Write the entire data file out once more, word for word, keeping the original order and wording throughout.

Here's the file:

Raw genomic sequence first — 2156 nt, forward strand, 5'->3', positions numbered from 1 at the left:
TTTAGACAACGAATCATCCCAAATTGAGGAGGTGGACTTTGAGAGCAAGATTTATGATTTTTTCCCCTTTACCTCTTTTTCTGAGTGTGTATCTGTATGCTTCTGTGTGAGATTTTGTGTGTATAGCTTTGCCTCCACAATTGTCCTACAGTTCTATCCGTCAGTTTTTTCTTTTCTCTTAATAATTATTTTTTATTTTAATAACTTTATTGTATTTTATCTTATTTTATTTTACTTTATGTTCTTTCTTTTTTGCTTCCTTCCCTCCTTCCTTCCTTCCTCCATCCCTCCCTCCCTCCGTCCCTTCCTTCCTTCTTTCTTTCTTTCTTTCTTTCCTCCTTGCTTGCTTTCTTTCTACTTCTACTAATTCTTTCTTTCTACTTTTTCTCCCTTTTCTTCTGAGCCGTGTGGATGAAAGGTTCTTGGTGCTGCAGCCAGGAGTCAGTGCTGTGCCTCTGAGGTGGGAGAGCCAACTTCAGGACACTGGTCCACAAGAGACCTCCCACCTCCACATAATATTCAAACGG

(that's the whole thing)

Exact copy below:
Raw genomic sequence first — 2156 nt, forward strand, 5'->3', positions numbered from 1 at the left:
TTTAGACAACGAATCATCCCAAATTGAGGAGGTGGACTTTGAGAGCAAGATTTATGATTTTTTCCCCTTTACCTCTTTTTCTGAGTGTGTATCTGTATGCTTCTGTGTGAGATTTTGTGTGTATAGCTTTGCCTCCACAATTGTCCTACAGTTCTATCCGTCAGTTTTTTCTTTTCTCTTAATAATTATTTTTTATTTTAATAACTTTATTGTATTTTATCTTATTTTATTTTACTTTATGTTCTTTCTTTTTTGCTTCCTTCCCTCCTTCCTTCCTTCCTCCATCCCTCCCTCCCTCCGTCCCTTCCTTCCTTCTTTCTTTCTTTCTTTCTTTCCTCCTTGCTTGCTTTCTTTCTACTTCTACTAATTCTTTCTTTCTACTTTTTCTCCCTTTTCTTCTGAGCCGTGTGGATGAAAGGTTCTTGGTGCTGCAGCCAGGAGTCAGTGCTGTGCCTCTGAGGTGGGAGAGCCAACTTCAGGACACTGGTCCACAAGAGACCTCCCACCTCCACATAATATTCAAACGG